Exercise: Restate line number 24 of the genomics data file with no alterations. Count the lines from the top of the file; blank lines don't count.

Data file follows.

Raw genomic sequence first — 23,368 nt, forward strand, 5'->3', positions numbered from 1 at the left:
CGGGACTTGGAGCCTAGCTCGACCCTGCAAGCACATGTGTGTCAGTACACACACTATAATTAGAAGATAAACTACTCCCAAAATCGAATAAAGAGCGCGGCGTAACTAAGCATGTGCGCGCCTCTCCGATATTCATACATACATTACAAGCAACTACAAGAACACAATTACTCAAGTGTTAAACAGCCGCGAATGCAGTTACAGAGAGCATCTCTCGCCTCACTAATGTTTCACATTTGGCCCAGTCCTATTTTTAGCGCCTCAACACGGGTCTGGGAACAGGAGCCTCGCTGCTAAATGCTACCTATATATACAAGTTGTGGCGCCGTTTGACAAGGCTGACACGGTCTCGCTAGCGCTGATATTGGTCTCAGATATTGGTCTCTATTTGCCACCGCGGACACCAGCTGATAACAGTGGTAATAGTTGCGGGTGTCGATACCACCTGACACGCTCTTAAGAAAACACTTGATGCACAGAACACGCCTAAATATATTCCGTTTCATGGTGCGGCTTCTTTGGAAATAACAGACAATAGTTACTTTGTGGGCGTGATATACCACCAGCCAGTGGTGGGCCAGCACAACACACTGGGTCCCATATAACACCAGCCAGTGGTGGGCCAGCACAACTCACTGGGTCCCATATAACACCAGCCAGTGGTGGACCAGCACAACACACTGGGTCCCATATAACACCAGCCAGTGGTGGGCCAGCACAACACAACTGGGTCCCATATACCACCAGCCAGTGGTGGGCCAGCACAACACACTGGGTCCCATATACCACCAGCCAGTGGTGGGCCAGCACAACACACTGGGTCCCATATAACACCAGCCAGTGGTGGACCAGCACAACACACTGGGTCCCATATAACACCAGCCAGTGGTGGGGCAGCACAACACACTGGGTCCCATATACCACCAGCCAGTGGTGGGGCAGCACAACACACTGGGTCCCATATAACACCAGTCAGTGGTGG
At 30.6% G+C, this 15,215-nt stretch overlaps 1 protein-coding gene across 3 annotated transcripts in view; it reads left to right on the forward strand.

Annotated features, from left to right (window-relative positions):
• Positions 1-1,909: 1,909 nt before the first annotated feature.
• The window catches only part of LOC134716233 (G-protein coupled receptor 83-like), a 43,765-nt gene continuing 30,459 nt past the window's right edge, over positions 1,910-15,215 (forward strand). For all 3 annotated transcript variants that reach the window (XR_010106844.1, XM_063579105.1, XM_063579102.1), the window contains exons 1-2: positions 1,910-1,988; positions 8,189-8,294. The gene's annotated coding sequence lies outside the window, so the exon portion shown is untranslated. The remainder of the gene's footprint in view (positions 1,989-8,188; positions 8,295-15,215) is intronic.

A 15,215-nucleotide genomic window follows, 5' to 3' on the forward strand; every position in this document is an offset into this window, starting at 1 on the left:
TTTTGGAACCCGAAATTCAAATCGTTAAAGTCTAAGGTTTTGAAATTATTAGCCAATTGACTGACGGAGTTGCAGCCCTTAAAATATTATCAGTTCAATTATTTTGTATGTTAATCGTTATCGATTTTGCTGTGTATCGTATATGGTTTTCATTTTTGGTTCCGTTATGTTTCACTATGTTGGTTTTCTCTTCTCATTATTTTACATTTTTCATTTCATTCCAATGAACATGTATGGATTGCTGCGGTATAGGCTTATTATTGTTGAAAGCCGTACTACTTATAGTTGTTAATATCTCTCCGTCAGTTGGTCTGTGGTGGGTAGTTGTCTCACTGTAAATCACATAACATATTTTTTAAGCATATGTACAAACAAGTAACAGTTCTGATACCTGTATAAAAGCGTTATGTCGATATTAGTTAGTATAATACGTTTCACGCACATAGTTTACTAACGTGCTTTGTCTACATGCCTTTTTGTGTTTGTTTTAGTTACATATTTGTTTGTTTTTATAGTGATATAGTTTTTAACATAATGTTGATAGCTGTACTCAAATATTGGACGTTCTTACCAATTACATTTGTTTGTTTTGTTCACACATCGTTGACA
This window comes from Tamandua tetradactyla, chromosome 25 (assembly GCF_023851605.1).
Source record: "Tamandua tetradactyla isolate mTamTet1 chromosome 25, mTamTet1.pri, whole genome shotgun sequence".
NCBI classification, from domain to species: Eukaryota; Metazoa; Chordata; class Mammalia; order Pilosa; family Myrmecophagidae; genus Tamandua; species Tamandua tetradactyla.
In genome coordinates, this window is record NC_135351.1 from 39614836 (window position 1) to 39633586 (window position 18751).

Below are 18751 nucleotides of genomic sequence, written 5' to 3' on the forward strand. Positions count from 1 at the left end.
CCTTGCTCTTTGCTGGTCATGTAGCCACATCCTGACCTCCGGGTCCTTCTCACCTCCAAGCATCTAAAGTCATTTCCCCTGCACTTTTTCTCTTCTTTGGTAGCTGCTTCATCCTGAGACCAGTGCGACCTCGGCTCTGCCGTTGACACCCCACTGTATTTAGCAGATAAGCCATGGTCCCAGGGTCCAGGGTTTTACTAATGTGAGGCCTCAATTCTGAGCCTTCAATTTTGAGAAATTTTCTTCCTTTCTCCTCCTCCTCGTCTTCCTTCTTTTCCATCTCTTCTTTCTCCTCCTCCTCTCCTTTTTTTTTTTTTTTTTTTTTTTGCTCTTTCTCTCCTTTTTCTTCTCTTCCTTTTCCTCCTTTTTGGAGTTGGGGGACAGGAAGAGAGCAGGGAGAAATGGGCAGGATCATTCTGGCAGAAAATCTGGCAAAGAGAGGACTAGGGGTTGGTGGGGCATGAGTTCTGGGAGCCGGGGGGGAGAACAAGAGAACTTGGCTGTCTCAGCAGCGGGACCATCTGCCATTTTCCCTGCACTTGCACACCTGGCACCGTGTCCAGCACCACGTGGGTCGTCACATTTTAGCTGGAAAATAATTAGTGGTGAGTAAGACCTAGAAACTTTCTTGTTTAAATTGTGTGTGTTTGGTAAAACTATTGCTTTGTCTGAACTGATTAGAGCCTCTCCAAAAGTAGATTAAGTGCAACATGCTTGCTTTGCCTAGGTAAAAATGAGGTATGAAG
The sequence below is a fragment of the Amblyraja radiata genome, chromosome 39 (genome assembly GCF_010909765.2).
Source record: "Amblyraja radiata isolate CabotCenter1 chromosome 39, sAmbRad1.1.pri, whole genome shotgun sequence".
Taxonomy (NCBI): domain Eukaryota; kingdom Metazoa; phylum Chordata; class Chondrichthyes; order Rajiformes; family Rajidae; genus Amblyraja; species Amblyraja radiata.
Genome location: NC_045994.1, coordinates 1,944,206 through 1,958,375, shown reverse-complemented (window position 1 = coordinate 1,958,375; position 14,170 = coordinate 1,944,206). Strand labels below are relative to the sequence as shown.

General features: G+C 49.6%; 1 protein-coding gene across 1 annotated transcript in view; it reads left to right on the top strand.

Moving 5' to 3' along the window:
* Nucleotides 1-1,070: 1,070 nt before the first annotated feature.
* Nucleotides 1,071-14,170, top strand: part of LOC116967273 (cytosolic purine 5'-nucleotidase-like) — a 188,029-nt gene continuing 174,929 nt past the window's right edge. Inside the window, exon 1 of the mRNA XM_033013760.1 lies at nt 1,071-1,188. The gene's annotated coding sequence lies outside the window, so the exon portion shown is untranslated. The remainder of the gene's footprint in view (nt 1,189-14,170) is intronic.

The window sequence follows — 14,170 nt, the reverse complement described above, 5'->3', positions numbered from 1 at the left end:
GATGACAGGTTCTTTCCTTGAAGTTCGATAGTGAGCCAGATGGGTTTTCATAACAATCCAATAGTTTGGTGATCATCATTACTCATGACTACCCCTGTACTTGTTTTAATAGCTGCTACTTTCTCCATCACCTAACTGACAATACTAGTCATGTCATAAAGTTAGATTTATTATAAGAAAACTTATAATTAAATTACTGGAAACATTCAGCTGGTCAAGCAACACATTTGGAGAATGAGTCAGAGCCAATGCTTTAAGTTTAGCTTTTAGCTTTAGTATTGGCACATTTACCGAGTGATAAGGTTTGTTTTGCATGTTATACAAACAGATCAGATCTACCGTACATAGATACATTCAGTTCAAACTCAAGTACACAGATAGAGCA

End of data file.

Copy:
GATGACAGGTTCTTTCCTTGAAGTTCGATAGTGAGCCAGATGGGTTTTCATAACAATCCAATAGTTTGGTGATCATCATTACTCATGACTACCCCTGTACTTGTTTTAATAGCTGCTACTTTCTCCATCACCTAACTGACAATACTAGTCATGTCATAAAGTTAGATTTATTATAAGAAAACTTATAATTAAATTACTGGAAACATTCAGCTGGTCAAGCAACACATTTGGAGAATGAGTCAGAGCCAATGCTTTAAGTTTAGCTTTTAGCTTTAGTATTGGCACATTTACCGAGTGATAAGGTTTGTTTTGCATGTTATACAAACAGATCAGATCTACCGTACATAGATACATTCAGTTCAAACTCAAGTACACAGATAGAGCA